“Memory is a two-edged sword.” The words tumbled out of my mouth as I stood behind the large oak pulpit that graces the front of our sanctuary and fumbled to read my scribbled script on the sticky notes in my Bible. I stood to share from the Scriptures as we remembered the work of Jesus in a dear friend’s life who had recently passed into the Savior’s eternal loving presence. As in all our lives, and subsequently all our deaths, there was an unexpected shock to his passing. Whether someone has been sick for a long season, or passes into eternity in their sleep, death usually surprises us. In that moment, we all suffered the mixed emotions that surround death for those of us who have come to God on his terms—by grace through faith in his Son Jesus. We looked back on a life that was sinful and broken but also forgiven and redeemed. We considered things done and left undone; words unspoken, and forgiveness never extended or received. Death is the dark frame that contrasts with the blazing, sometimes glaring, difficult reality that memories present. Memory can be painful.
But memory is also the fuel that powers the engine of remembering which we use regularly throughout our days to guard and guide us by God’s grace. Memory is the content upon which we act, or remember. As one of my favorite seminary professors often repeated, “Remembering is acting on that which we know to be true.” Memory is a concept; remembering is an action. Therefore, when we consider the past, good or bad, helpful or harmful, we are given the opportunity to remember. This is why we learn quickly not to touch a hot stove, not to pull a cat’s tail, not to cast quick judgment on an individual, and not to grocery shop while hungry. We look back on past experiences and remember; we act on what we know to be true. Memory can be protective.
In the coming days, we as a nation will set aside time to do the hard work of remembering. Every Memorial Day, when grills fire up, gas prices jump, and grocery stores offer doorbuster sales, there is an opportunity before us to allow memory to have its long effect in our lives. In a world plagued by wholesale attention deficit, where we scroll and swipe and rarely sit and steep, we have the privilege to be able to remember. As we consider the lives of those who sacrificed everything that we would be able to enjoy the political freedoms that we have, may those of us who are called by God’s grace to trust in Christ remember that the end of those freedoms is the proclamation of the gospel. All that we have been given in this life, every aspect of the story of God’s grace in us that he is actively redeeming and reworking, using for his glory and our good, is meant to be leveraged for sharing the gospel. We must remember that all our identity, our history, our future will be used by God’s gracious and sovereign hand to produce a people for himself from every tribe, tongue, and nation. We are a small but important part of God’s plan to reach people for Jesus’ sake. Memory can be productive.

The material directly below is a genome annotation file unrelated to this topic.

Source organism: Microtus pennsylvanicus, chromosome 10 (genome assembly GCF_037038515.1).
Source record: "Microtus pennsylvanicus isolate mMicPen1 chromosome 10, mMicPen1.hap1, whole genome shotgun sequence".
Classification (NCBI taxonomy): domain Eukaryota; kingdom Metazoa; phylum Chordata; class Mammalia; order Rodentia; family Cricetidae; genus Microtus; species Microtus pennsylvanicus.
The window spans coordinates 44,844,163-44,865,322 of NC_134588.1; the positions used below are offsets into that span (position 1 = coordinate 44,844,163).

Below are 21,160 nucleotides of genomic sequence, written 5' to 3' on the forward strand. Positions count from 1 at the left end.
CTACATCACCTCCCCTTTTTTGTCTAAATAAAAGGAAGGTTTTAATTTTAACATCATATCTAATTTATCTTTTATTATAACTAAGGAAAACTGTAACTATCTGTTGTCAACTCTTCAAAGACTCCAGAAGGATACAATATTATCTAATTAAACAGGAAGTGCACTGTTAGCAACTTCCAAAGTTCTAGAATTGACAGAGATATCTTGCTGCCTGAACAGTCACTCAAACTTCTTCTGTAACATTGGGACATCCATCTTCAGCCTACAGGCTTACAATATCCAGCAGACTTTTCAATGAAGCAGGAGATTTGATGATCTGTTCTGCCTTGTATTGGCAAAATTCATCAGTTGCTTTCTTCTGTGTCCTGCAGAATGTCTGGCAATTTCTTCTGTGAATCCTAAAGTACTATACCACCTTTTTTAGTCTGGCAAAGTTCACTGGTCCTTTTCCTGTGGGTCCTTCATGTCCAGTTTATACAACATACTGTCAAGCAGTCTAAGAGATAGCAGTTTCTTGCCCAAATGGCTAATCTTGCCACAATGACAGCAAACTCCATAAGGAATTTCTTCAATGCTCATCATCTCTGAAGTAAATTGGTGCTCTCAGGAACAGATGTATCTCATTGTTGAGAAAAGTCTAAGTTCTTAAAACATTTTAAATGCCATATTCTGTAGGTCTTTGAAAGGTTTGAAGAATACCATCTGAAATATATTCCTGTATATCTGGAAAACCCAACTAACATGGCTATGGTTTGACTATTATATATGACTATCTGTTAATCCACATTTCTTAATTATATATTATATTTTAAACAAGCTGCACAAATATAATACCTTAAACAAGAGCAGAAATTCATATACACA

What memories do you have, friend? If you are like me, perhaps memories haunt you at times—the brokenness of lives lived in sin, actively opposing, or indifferently rejecting the grace of God in Jesus. Maybe you spent seasons of your life on the run—running from the pain of your past or present. What memories keep you up at night? Which ones calm you down? What occupies those quiet spaces and places of your mind where no one else goes except you and God?
Two things I pray for you, friend. First, I pray you will remember the Scripture I read at my friend’s funeral. “Now, brothers and sisters, I want to remind you of the gospel I preached to you, which you received and on which you have taken your stand… For what I received I passed on to you as of first importance: that Christ died for our sins according to the Scriptures, that he was buried, that he was raised on the third day according to the Scriptures,” (1 Cor 15:1, 3-4, NIV). Remember the gospel. Act on what is true. Second, when you do, I pray you will remember the hope of Hebrews 8:12— “‘For I will forgive their wickedness and will remember their sins no more.’” For us who trust Christ, God never forgets our sins—he chooses not to remember, not to act on them. May memory push you to Jesus, then to others with the message of his grace.
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